The Relationship between Patients and Health Care Providers


      Nature of relationship

      Variability between different professions

      Power differential

      Obligations (usually providers’)

      Rights (usually patients’)

      "Providers" usually = "Physicians"


Emanuel and Emanuel

      Classic paper (though fairly recent)

      Compares/contrasts 4 models with respect to:

   goals of relationship

   physician’s obligations

   role of patient’s values

   conception of patient autonomy


      Note that E&E view the problem that arises in the physician/patient relationship as a conflict between:

  autonomy and health

  patient’s values and physician’s values


Paternalistic Model

      a.k.a. parental/priestly model

      The physician uses his (her?) skill to diagnose patient’s condition and determine appropriate treatment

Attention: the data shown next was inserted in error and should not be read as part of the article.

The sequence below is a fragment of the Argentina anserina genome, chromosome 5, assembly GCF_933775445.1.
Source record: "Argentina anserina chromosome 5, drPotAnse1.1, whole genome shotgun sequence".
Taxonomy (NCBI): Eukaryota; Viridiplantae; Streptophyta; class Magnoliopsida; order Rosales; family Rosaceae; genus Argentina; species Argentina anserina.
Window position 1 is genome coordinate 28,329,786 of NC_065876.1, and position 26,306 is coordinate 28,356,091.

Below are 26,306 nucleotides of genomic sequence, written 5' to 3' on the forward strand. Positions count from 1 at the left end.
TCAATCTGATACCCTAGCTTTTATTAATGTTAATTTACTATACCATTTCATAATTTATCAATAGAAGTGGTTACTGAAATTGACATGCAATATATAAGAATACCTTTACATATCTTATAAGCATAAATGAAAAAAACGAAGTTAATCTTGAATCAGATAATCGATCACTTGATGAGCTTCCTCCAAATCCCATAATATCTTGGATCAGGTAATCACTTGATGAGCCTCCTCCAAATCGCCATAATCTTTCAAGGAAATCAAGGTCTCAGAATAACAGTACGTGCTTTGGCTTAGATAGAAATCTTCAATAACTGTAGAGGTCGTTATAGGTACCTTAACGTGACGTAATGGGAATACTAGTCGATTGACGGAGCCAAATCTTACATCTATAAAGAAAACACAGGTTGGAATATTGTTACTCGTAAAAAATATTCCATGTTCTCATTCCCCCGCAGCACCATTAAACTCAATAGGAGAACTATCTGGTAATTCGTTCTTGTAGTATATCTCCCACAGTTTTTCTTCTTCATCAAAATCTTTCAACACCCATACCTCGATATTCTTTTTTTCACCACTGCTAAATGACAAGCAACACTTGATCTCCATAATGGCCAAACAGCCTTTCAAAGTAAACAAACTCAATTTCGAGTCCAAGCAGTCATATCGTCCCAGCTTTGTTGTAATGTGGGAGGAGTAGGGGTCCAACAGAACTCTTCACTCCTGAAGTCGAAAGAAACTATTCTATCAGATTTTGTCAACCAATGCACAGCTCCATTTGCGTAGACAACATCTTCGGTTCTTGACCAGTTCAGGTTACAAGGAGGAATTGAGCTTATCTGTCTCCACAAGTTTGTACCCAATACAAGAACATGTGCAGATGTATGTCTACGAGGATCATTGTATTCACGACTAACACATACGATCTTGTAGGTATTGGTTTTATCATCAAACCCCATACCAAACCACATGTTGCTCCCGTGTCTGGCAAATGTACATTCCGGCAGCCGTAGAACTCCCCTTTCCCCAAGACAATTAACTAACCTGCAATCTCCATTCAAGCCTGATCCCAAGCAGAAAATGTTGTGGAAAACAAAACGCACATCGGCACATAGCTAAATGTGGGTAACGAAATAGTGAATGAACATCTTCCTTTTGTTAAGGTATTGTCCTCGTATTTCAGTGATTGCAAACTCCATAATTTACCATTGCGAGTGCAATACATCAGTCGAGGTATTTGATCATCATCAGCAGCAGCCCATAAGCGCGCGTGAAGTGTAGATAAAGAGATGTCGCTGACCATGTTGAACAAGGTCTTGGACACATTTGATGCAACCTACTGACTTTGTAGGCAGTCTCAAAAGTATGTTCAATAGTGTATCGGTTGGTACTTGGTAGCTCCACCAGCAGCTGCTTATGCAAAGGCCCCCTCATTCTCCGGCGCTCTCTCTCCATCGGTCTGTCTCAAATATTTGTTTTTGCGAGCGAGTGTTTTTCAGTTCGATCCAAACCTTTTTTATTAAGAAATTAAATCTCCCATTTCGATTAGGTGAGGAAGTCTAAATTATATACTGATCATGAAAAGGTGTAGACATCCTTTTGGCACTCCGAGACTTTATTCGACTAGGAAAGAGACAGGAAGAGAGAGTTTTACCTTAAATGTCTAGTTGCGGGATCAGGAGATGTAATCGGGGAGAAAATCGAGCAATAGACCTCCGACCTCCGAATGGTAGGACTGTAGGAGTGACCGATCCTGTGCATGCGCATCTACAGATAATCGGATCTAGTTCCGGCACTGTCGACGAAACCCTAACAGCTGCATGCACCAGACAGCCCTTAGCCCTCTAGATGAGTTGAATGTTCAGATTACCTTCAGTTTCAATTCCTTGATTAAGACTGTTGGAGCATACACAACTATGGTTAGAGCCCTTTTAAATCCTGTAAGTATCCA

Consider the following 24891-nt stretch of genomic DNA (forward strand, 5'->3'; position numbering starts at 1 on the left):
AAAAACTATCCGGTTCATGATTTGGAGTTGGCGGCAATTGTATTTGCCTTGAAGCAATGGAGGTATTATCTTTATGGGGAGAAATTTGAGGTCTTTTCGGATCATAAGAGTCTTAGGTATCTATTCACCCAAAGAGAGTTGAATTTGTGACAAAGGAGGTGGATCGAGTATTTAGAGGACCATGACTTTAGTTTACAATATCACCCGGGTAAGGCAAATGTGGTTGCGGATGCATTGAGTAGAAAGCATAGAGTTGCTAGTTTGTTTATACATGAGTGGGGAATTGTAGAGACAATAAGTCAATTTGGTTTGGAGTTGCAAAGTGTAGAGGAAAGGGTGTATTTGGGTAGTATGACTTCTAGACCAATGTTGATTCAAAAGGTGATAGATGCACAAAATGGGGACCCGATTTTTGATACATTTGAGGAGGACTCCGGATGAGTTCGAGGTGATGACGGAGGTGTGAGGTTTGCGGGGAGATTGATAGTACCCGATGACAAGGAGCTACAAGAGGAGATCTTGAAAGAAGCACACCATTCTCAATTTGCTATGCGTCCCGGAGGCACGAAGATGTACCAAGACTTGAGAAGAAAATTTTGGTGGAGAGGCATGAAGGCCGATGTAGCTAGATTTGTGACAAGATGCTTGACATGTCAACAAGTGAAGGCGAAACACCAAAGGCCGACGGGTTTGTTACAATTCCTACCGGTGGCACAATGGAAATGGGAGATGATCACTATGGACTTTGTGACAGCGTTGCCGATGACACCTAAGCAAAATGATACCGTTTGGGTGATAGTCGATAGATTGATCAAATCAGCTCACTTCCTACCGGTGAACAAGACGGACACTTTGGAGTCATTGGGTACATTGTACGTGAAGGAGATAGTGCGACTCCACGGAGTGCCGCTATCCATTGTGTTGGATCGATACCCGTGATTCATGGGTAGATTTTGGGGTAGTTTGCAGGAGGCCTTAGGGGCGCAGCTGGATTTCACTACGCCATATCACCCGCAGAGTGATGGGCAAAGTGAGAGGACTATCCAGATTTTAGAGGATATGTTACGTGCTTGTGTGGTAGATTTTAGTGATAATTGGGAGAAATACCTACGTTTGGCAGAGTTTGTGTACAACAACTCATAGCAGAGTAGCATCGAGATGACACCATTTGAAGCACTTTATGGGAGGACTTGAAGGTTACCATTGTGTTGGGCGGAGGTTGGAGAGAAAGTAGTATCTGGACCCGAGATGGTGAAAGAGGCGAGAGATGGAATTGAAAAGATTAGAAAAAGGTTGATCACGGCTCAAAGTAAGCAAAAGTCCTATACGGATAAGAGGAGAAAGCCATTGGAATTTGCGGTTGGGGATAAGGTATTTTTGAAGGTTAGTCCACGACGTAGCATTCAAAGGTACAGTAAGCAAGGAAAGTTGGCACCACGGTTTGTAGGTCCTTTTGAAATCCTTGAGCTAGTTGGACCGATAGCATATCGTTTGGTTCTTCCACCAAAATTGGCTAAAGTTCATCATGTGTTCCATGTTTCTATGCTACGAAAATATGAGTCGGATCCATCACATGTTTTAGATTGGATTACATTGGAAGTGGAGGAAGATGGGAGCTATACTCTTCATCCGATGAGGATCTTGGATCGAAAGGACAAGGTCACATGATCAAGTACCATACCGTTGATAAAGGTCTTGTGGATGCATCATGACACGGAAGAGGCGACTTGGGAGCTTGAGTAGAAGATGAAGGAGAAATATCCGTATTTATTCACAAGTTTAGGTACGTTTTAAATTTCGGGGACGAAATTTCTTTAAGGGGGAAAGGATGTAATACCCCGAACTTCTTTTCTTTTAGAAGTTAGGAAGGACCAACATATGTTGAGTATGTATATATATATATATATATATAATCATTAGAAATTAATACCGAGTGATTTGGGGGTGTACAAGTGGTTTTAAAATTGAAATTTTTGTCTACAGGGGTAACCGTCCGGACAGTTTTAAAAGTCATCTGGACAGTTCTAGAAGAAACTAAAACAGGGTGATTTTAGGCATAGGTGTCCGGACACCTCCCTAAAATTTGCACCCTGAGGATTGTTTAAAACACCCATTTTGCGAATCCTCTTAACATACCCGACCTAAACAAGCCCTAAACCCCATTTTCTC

Then presents patient with (selected) information to encourage consent

      May simply inform patient of the course to treatment to be taken


      Assumes shared and objective criteria for determining what is best

      Favours health over choice

      Physician is obliged to promote patient’s well being & to seek views of other professionals when necessary

      Autonomy is viewed as patient assent


Informative Model

      Scientific/engineering/consumer model

      Physician provides patient with all relevant information and patient chooses

      physician as "purveyor of technical expertise"

      Obligations of physician: to provide information, maintain professional competence, seek consultation when necessary

      Assumes a clear distinction between facts and values: the physician presents the facts and the patient makes a decision based on these facts plus her values


Interpretive Model

      Physician helps patient to elucidate his/her values and to make a decision based on these values

      Physician provides information and also helps patient to interpret his/her values: presupposes that the patient’s values are not necessarily fixed or known

      The ultimate decision is with the patient, the physician does not impose his/her values (counselor)


      Physician’s obligations include those given in the informative model, but also require her to promote patient’s self understanding